"Look at all the security devices that exist between clients and servers -- web gateways, intrusion prevention devices, firewalls and so on -- they are supposed to analyze web traffic, and determine if it's malicious or not," he said. "My concern is that they're not adapted yet to HTTP/2."
That means that enterprises might no longer be able to effectively scan HTTP/2 traffic, both inbound connections that might be delivering malware and outbound connections exfiltrating critical data.
Some vendors are already offering solutions that work around HTTPS and SSL encryption, he said. But the changes that come with HTTP/2 are on a more fundamental level.
"It allows multiplexed sessions, and sending files as content and resources, that are difficult for the security product to reassemble and run through an anti-virus engine," he said. "They will lose the thread of the session and not be aware of the content that is going through."
Solving this problem isn't going to be easy. Vendors will have to update their products to handle HTTP/2, and there are a lot of products out there.
"And even if it's introduced in some updated version, sometimes customers don't want to upgrade -- sometimes the upgrade cycles can take years," Guzner said. "It can become a big security hole and it's a big concern."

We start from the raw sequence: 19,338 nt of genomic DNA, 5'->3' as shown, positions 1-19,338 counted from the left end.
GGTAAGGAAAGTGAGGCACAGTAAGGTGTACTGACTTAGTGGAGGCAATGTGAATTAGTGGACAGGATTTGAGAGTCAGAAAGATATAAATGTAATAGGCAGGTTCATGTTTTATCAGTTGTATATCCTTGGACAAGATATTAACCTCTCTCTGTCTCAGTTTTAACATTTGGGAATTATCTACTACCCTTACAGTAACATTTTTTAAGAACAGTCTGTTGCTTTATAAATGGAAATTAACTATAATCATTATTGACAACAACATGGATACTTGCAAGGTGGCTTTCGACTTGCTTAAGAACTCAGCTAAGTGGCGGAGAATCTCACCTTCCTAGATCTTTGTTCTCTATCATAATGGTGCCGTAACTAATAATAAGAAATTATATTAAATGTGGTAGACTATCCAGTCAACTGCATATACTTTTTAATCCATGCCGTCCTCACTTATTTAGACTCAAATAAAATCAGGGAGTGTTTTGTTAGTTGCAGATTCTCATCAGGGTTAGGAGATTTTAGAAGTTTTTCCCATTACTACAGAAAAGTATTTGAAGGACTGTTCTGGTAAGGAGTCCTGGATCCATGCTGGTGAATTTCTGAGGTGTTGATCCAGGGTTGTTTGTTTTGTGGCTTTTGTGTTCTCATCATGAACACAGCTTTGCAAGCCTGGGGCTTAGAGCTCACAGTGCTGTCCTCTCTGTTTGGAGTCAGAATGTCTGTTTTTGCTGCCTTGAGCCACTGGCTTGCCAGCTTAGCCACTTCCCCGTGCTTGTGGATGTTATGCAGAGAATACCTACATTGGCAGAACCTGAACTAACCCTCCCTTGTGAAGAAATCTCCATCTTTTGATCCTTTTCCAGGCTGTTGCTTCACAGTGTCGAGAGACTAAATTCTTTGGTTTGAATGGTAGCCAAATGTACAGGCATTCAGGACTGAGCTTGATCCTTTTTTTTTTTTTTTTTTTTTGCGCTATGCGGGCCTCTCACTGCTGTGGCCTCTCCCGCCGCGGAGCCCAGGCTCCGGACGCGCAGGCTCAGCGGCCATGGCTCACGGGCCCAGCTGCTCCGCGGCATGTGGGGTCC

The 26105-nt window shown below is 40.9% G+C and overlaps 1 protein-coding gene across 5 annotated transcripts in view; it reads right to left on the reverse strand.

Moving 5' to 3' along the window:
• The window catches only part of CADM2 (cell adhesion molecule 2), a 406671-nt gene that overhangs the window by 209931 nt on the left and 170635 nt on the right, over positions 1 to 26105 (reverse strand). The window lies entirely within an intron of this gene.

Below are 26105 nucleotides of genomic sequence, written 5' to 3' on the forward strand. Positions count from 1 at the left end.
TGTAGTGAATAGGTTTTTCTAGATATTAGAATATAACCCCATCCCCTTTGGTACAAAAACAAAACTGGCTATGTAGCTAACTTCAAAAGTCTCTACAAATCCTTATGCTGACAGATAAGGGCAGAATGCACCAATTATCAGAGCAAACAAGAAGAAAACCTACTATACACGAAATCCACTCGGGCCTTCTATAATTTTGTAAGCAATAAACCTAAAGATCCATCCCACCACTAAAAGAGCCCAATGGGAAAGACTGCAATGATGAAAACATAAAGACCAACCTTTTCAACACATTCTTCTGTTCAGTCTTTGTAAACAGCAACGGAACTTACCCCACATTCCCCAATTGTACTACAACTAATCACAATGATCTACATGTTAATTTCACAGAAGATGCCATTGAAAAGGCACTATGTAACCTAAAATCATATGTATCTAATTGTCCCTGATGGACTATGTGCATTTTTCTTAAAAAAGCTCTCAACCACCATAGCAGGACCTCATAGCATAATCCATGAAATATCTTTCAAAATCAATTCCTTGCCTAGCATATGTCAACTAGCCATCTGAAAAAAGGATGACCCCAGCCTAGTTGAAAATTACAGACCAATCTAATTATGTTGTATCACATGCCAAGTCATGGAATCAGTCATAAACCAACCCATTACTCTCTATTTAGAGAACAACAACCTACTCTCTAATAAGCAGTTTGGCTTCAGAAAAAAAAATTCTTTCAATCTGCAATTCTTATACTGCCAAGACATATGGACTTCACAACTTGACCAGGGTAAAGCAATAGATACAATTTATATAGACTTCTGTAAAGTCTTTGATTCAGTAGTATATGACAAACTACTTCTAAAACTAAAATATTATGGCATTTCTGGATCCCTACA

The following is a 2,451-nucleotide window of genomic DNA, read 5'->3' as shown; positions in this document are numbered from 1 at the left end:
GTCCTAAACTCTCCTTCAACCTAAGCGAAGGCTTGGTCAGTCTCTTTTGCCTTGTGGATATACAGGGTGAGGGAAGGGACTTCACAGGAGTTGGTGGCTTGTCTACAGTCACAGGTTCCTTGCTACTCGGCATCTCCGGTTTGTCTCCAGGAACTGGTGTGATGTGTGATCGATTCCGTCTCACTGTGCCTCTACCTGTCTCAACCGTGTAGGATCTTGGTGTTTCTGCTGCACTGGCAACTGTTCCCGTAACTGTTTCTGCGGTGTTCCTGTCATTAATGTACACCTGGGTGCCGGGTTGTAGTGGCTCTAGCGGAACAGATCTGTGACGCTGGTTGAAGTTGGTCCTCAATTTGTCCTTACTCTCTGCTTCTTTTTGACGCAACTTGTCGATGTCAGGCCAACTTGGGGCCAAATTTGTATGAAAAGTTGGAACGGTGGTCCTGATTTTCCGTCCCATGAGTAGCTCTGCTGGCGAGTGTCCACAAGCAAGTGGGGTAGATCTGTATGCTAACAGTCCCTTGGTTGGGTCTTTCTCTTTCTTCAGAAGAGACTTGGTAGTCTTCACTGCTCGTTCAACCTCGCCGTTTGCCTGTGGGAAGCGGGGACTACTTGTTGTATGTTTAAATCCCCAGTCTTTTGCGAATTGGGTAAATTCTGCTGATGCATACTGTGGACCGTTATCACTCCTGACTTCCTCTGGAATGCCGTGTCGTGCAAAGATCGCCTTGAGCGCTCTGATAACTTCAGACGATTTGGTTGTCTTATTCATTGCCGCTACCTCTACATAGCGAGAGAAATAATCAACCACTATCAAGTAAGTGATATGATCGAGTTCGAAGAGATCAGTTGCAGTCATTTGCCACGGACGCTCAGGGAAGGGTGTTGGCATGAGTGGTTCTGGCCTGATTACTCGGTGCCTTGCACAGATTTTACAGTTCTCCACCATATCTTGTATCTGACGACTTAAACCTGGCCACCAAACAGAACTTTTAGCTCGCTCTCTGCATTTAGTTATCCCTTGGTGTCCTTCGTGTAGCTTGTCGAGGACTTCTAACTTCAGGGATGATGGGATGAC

He recommends that enterprise run tests first to see whether they are able to inspect HTTP/2 traffic with their current systems, and, if not, they might want to wait.
"Maybe they don't want to allow HTTP/2 just yet," he said. "Most of the internet is not supporting HTTP/2 yet, and even the sites that are, will fall back to HTTP/1.1. You can disable HTTP/2 and still experience the internet -- maybe without some of the performance gain, but at least it will be secure."
HTTP/2 poses other risks to enterprises as well, beyond the issue of visibility into internet traffic. Several vulnerabilities have already been discovered, all related to distributed denial of service attacks. They include the Slow Read, the HPACK Bomb, the Dependency Cycle Attack, and the Stream Multiplexing Abuse vulnerability.
The company reported all the vulnerabilities to vendors, and they have all been fixed, said Itsik Mantin, the company's director of security research.
"The protocol itself, the way HTTP/2 is explained and specified in the standard, is OK," he said. "There is no problem there. The problem is in the implementations."
Imperva looked the major web servers, including Apache, IIS, Jetty, Nghttpd and Nginx, and found that each one was vulnerable to at least one attack.
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